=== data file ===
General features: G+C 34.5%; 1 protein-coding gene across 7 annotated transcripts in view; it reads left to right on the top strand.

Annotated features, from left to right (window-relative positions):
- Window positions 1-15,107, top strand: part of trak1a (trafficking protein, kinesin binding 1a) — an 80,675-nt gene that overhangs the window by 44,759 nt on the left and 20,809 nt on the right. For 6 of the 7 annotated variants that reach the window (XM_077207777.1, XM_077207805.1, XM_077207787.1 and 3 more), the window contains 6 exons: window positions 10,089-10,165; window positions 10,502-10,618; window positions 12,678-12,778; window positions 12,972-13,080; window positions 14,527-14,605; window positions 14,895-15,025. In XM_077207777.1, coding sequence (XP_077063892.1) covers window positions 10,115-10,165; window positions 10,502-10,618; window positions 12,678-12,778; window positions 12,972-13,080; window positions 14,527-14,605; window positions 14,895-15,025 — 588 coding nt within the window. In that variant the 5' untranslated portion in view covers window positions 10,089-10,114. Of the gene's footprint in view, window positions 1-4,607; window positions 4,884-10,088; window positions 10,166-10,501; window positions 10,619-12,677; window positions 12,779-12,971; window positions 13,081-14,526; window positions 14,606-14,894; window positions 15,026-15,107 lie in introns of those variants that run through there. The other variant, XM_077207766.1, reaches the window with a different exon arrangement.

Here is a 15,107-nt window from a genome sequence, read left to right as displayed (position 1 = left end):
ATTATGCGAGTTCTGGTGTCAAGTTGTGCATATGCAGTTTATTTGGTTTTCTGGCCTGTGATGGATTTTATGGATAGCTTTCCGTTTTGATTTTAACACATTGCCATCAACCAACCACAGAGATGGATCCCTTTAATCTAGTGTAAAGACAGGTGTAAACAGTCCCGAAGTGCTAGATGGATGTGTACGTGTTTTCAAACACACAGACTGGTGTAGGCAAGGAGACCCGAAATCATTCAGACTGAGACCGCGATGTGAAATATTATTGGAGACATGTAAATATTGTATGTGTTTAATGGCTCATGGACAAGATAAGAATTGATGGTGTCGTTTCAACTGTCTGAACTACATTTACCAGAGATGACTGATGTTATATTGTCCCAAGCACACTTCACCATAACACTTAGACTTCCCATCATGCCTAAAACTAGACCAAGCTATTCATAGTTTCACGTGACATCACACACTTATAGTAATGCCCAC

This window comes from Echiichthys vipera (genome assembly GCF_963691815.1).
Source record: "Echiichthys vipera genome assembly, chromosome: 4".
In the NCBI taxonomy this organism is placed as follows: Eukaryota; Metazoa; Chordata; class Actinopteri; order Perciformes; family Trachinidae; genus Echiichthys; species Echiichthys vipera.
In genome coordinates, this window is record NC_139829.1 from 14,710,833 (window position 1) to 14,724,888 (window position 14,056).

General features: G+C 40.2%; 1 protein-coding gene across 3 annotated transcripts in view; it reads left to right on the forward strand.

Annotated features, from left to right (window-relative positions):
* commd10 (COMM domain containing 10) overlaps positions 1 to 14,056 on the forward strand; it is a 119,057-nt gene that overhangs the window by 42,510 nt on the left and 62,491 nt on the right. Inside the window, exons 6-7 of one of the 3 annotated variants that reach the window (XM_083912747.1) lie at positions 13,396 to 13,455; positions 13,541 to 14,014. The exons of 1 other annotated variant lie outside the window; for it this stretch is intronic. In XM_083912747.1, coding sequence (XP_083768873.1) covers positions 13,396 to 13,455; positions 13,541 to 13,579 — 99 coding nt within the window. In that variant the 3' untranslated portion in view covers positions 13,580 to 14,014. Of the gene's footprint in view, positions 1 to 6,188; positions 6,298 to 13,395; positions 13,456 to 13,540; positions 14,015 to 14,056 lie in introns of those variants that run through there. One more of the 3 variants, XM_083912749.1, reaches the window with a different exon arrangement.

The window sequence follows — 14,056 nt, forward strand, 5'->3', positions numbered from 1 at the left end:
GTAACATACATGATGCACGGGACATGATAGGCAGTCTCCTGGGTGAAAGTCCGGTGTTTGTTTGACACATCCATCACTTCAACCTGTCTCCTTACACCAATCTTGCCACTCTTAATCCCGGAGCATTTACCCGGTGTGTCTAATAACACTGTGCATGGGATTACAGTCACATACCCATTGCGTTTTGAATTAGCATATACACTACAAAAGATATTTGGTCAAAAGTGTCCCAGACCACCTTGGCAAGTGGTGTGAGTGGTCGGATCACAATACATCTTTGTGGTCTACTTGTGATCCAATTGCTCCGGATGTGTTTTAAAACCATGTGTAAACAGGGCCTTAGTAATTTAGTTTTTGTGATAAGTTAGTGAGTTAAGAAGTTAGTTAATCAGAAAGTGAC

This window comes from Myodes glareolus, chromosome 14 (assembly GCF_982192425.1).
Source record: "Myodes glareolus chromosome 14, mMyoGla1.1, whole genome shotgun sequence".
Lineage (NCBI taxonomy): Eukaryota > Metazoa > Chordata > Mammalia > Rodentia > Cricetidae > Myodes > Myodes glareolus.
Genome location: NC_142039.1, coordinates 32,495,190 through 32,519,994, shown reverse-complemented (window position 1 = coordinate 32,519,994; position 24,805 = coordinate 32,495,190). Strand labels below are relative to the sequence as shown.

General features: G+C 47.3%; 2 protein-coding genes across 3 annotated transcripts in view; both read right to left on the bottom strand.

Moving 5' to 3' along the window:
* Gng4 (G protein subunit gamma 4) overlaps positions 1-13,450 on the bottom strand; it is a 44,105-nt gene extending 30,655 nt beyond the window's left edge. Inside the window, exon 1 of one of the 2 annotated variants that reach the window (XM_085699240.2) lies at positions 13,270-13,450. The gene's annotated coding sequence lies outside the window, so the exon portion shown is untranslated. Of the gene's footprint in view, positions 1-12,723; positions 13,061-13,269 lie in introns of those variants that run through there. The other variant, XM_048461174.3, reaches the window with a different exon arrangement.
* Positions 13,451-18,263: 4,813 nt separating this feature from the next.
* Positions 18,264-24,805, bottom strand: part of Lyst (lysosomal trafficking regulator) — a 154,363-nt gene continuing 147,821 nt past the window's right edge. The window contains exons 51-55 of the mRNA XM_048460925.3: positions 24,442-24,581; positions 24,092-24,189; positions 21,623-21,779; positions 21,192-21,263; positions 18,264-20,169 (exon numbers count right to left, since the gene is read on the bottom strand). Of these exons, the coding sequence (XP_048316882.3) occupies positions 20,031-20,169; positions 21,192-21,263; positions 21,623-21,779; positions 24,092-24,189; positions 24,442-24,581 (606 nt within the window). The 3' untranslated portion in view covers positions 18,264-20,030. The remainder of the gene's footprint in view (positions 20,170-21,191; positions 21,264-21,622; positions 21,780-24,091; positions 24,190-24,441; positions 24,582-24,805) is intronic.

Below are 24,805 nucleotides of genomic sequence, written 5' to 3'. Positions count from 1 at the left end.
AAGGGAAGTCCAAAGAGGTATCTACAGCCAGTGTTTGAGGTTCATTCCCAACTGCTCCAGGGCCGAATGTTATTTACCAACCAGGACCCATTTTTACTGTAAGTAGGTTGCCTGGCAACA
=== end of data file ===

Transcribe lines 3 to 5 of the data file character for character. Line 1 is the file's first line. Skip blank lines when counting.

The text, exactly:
- Window positions 1-15,107, top strand: part of trak1a (trafficking protein, kinesin binding 1a) — an 80,675-nt gene that overhangs the window by 44,759 nt on the left and 20,809 nt on the right. For 6 of the 7 annotated variants that reach the window (XM_077207777.1, XM_077207805.1, XM_077207787.1 and 3 more), the window contains 6 exons: window positions 10,089-10,165; window positions 10,502-10,618; window positions 12,678-12,778; window positions 12,972-13,080; window positions 14,527-14,605; window positions 14,895-15,025. In XM_077207777.1, coding sequence (XP_077063892.1) covers window positions 10,115-10,165; window positions 10,502-10,618; window positions 12,678-12,778; window positions 12,972-13,080; window positions 14,527-14,605; window positions 14,895-15,025 — 588 coding nt within the window. In that variant the 5' untranslated portion in view covers window positions 10,089-10,114. Of the gene's footprint in view, window positions 1-4,607; window positions 4,884-10,088; window positions 10,166-10,501; window positions 10,619-12,677; window positions 12,779-12,971; window positions 13,081-14,526; window positions 14,606-14,894; window positions 15,026-15,107 lie in introns of those variants that run through there. The other variant, XM_077207766.1, reaches the window with a different exon arrangement.

Here is a 15,107-nt window from a genome sequence, read left to right as displayed (position 1 = left end):
ATTATGCGAGTTCTGGTGTCAAGTTGTGCATATGCAGTTTATTTGGTTTTCTGGCCTGTGATGGATTTTATGGATAGCTTTCCGTTTTGATTTTAACACATTGCCATCAACCAACCACAGAGATGGATCCCTTTAATCTAGTGTAAAGACAGGTGTAAACAGTCCCGAAGTGCTAGATGGATGTGTACGTGTTTTCAAACACACAGACTGGTGTAGGCAAGGAGACCCGAAATCATTCAGACTGAGACCGCGATGTGAAATATTATTGGAGACATGTAAATATTGTATGTGTTTAATGGCTCATGGACAAGATAAGAATTGATGGTGTCGTTTCAACTGTCTGAACTACATTTACCAGAGATGACTGATGTTATATTGTCCCAAGCACACTTCACCATAACACTTAGACTTCCCATCATGCCTAAAACTAGACCAAGCTATTCATAGTTTCACGTGACATCACACACTTATAGTAATGCCCAC